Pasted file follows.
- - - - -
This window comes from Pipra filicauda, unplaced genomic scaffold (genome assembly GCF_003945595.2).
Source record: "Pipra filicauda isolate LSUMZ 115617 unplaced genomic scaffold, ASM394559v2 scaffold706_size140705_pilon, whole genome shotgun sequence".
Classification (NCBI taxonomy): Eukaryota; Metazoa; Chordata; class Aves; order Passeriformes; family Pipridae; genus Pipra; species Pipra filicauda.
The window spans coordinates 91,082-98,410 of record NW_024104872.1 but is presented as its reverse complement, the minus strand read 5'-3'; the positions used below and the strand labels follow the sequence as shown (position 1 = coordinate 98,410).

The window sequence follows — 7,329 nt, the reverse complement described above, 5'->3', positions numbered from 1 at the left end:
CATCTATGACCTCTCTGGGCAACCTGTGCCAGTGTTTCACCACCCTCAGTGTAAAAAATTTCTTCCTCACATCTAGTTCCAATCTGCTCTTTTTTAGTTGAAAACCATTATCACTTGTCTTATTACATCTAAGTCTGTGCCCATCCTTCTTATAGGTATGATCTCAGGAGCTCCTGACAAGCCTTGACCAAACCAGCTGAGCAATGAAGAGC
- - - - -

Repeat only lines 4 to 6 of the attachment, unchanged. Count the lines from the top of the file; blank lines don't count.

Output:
The window spans coordinates 91,082-98,410 of record NW_024104872.1 but is presented as its reverse complement, the minus strand read 5'-3'; the positions used below and the strand labels follow the sequence as shown (position 1 = coordinate 98,410).

The window sequence follows — 7,329 nt, the reverse complement described above, 5'->3', positions numbered from 1 at the left end:
CATCTATGACCTCTCTGGGCAACCTGTGCCAGTGTTTCACCACCCTCAGTGTAAAAAATTTCTTCCTCACATCTAGTTCCAATCTGCTCTTTTTTAGTTGAAAACCATTATCACTTGTCTTATTACATCTAAGTCTGTGCCCATCCTTCTTATAGGTATGATCTCAGGAGCTCCTGACAAGCCTTGACCAAACCAGCTGAGCAATGAAGAGC